Museum of the Parisian Police Force
Stop: Maubert-Mutualité, 5th arrondissement
If criminal mysteries enthrall you, do not miss this free-to-enter museum in the 5th arrondissement. The Museum of Police holds a vast collection of intriguing evidence from some of France’s most notorious criminal cases and investigations. One of the most unique pieces within is the authentic guillotine on display, that indubitable symbol of the French Revolution. When planning your visit, keep in mind that this museum is likely to move to a larger building on the Ile de la Cité after 2017.
Arab World Institute
Stop: Saint-Germain – Cardinal Lemoine, 5th arrondissement
Within this beautifully detailed contemporary-style building, a museum, library, performance arts center and three restaurants seek to share the rich cultural history of the Arab world while simultaneously promoting intellectual exchanges with France. Exhibitions can range from artifacts of ancient Egypt to Hip-Hop — From the Bronx to the Arab Streets. For a moment of relaxation, stop by the café Littéraire to indulge in some delicious teas and pastries, or head on over to the Zyriab Restaurant for panoramic views of the city and a full gastronomic menu.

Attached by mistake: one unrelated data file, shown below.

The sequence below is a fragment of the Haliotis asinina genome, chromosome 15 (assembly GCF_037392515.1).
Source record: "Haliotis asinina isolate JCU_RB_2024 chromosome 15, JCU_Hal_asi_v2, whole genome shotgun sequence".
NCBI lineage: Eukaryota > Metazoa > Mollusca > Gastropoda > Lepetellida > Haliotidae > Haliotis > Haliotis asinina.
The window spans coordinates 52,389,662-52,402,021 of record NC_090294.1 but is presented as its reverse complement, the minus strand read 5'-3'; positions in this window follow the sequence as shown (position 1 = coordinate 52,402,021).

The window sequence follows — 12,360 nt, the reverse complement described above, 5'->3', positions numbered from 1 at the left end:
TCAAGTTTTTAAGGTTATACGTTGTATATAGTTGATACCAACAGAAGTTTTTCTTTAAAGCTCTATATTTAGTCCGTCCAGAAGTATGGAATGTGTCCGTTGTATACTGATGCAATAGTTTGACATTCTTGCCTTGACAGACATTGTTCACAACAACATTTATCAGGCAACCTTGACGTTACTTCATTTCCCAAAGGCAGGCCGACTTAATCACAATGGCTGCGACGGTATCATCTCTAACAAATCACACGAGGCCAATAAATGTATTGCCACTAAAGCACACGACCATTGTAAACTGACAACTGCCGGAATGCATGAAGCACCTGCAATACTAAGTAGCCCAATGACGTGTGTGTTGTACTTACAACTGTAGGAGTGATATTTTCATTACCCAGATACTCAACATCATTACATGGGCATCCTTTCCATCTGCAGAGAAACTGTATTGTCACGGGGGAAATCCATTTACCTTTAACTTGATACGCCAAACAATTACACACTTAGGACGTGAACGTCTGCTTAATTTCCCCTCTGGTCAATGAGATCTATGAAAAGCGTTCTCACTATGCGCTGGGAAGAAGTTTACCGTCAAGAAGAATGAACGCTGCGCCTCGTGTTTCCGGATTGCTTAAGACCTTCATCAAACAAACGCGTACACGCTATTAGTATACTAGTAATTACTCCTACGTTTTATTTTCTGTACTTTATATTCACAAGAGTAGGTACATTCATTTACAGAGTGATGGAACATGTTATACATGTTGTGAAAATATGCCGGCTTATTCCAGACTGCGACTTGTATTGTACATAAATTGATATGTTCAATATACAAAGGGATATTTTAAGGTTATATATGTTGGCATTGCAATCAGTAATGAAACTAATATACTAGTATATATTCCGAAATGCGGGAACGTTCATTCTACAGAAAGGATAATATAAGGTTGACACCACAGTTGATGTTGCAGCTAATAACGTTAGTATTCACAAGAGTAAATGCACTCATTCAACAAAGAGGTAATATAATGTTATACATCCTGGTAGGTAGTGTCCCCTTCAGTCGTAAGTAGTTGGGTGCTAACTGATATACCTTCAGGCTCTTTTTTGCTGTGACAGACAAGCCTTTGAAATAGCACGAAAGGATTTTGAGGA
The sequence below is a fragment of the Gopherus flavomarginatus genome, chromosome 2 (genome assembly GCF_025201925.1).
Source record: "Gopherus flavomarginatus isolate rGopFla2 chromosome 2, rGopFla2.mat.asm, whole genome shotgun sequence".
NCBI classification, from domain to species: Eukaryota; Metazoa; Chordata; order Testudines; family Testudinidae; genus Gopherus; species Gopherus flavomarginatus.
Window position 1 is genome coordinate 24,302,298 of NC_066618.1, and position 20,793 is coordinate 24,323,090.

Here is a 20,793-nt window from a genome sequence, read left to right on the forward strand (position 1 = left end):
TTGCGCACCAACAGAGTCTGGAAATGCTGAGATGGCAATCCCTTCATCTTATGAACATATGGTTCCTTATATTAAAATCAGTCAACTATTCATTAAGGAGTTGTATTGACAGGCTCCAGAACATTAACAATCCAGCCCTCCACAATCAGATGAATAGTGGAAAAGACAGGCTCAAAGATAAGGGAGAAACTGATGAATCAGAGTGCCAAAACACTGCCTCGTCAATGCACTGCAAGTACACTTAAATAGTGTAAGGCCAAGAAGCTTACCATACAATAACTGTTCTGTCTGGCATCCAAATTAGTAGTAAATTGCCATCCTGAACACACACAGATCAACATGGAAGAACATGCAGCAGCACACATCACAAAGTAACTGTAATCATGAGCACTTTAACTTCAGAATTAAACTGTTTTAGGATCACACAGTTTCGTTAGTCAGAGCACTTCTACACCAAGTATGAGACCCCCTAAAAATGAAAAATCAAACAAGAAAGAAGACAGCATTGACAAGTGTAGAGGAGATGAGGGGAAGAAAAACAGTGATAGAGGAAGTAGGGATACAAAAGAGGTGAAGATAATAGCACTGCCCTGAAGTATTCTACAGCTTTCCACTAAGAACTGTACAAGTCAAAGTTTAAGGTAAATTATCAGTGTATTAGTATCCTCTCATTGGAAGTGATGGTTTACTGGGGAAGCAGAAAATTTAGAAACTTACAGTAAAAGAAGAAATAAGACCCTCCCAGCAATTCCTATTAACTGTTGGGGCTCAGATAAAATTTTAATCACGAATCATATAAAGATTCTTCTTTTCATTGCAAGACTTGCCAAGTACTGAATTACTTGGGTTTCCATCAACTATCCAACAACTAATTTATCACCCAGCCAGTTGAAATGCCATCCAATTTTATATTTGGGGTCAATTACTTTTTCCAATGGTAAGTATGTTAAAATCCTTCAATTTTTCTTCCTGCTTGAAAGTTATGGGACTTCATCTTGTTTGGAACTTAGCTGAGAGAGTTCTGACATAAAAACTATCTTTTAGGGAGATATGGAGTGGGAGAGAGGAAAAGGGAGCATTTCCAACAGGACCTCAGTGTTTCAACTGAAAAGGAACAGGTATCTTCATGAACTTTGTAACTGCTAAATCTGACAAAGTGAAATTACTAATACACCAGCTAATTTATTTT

Jardin des Plantes
Stop: Jardin des Plantes, 5th arrondissement
Three parts natural history museum, zoo and botanical gardens, the Jardin des Plantes offers a natural respite from the busyness of the rest of the city. Joining the Musée de l’Homme in the Network of Natural History museums, the Jardin encompasses four main galleries in which to wander and wonder about the planet around us: the Gallery of Evolution and the Mineralogy, Paleontology and Entomology Museums. Once outside, you can take a gander at the animals in the Ménagerie, originally located in Versailles but moved here in 1795, and at the expansive botanical gardens where future French botanists are still trained.
Terminus: Gare de Lyon
After this stop, the line will drive by the Gare d’Austerlitz and then take a left across the Charles de Gaulle Bridge, reaching it’s final destination going east, the Gare de Lyon. This station is one of the busiest in the country. Hop on to a high-speed train here, and you can head to cities in France such as Lyon, Avignon and Marseille, or even international destinations like Barcelona, Zurich and Venice.
Direction: Porte de la Muette